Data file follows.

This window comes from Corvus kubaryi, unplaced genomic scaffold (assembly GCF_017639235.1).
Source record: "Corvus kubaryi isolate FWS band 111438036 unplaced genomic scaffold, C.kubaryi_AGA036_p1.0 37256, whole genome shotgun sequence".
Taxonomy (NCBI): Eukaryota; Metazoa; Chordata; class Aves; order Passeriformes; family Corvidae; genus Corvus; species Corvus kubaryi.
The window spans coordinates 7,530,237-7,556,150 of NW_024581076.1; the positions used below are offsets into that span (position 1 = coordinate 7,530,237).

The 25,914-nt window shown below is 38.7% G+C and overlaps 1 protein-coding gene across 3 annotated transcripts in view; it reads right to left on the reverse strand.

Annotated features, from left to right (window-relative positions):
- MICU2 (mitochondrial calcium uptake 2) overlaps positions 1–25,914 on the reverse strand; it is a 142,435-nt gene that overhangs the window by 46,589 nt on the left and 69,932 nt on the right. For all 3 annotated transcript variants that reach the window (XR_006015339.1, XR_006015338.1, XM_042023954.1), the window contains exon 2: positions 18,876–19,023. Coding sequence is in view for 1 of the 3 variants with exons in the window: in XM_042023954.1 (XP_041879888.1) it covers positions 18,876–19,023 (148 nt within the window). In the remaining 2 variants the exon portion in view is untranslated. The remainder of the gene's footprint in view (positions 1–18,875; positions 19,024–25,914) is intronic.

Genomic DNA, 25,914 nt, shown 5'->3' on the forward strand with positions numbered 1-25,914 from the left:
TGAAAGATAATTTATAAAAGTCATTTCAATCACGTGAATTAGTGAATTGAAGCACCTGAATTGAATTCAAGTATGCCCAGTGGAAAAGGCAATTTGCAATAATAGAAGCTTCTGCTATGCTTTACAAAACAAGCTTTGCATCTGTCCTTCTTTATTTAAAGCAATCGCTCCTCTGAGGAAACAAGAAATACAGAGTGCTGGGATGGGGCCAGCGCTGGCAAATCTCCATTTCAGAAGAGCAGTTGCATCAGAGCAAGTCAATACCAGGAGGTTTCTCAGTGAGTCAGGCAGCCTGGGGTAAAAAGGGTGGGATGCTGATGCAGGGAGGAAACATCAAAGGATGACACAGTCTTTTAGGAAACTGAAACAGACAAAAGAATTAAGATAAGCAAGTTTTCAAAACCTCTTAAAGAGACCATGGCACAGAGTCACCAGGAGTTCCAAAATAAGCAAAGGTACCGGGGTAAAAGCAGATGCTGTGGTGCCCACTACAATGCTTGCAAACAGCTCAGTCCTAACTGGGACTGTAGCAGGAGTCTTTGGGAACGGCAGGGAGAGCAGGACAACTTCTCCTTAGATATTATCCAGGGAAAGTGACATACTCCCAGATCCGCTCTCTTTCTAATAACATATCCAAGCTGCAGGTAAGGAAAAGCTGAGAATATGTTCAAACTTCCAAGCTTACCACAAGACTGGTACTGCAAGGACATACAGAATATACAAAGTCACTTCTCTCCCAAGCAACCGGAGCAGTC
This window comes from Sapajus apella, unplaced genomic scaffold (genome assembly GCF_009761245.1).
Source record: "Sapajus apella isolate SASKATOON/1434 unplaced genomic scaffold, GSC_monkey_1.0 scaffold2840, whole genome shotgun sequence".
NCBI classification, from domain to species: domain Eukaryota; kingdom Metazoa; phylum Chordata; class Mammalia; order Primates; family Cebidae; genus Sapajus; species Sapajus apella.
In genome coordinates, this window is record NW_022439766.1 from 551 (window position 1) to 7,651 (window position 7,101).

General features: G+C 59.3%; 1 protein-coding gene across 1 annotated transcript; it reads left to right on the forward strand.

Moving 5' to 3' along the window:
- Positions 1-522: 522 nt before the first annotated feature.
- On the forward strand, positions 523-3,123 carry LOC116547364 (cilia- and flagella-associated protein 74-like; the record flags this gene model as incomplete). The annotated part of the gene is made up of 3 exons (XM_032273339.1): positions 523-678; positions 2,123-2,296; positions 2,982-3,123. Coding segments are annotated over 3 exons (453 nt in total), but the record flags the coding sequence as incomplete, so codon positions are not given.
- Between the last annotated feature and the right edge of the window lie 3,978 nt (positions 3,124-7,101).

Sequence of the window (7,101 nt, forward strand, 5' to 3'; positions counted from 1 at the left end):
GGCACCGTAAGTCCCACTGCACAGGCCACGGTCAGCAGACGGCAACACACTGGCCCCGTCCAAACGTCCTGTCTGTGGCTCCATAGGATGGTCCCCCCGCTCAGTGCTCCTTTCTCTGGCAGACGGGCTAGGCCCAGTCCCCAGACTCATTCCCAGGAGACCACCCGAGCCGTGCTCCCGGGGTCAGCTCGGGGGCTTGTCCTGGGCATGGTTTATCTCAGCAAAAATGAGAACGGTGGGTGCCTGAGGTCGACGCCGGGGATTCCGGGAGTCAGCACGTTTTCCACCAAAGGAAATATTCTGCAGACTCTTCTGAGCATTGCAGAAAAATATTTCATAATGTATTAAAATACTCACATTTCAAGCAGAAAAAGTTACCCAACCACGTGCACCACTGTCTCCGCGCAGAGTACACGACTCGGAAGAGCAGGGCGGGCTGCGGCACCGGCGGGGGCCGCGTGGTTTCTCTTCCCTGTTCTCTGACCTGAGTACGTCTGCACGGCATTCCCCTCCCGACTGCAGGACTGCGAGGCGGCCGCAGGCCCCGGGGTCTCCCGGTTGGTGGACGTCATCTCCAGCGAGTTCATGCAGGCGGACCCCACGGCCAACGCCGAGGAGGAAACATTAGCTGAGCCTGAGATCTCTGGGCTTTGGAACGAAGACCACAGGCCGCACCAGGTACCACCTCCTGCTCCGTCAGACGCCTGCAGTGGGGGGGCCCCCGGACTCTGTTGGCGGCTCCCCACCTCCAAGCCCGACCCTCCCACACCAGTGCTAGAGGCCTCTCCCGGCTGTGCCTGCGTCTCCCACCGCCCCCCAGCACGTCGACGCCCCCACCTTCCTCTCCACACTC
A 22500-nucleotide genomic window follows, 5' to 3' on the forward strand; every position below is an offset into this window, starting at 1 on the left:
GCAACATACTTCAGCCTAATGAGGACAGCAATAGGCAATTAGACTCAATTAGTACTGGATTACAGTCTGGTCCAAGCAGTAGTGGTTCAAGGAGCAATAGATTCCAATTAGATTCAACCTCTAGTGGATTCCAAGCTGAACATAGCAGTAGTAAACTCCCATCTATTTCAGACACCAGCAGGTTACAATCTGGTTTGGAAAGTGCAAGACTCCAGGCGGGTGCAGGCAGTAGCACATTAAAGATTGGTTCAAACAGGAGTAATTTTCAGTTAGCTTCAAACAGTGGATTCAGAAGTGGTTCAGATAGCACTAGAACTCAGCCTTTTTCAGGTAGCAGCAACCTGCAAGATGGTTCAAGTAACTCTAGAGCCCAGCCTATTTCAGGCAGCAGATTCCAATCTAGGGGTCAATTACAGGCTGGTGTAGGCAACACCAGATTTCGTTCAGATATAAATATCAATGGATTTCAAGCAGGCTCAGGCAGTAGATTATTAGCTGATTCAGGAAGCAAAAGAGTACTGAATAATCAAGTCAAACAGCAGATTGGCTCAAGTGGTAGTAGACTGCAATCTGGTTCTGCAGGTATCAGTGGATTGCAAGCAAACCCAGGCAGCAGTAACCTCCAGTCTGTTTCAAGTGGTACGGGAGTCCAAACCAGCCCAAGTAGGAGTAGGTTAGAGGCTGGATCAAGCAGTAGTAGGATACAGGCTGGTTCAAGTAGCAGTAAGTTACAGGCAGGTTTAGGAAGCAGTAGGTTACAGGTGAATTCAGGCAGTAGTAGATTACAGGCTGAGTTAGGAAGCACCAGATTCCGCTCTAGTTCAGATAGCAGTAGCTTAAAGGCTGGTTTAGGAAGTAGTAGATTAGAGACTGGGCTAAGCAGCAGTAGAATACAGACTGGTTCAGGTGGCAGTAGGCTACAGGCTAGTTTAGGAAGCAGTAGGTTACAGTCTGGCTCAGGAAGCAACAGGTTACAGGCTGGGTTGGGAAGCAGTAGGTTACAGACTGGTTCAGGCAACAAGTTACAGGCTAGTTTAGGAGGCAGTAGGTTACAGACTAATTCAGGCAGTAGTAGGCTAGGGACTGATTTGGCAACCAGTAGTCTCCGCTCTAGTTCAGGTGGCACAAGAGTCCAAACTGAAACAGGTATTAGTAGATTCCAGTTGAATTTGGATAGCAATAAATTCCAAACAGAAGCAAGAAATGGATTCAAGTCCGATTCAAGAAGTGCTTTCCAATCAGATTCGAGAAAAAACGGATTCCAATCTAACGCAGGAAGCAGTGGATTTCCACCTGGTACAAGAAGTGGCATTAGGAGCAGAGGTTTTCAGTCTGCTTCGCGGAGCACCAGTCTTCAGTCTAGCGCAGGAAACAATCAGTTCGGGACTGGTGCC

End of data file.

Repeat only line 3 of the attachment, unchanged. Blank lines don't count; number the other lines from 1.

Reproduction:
Taxonomy (NCBI): Eukaryota; Metazoa; Chordata; class Aves; order Passeriformes; family Corvidae; genus Corvus; species Corvus kubaryi.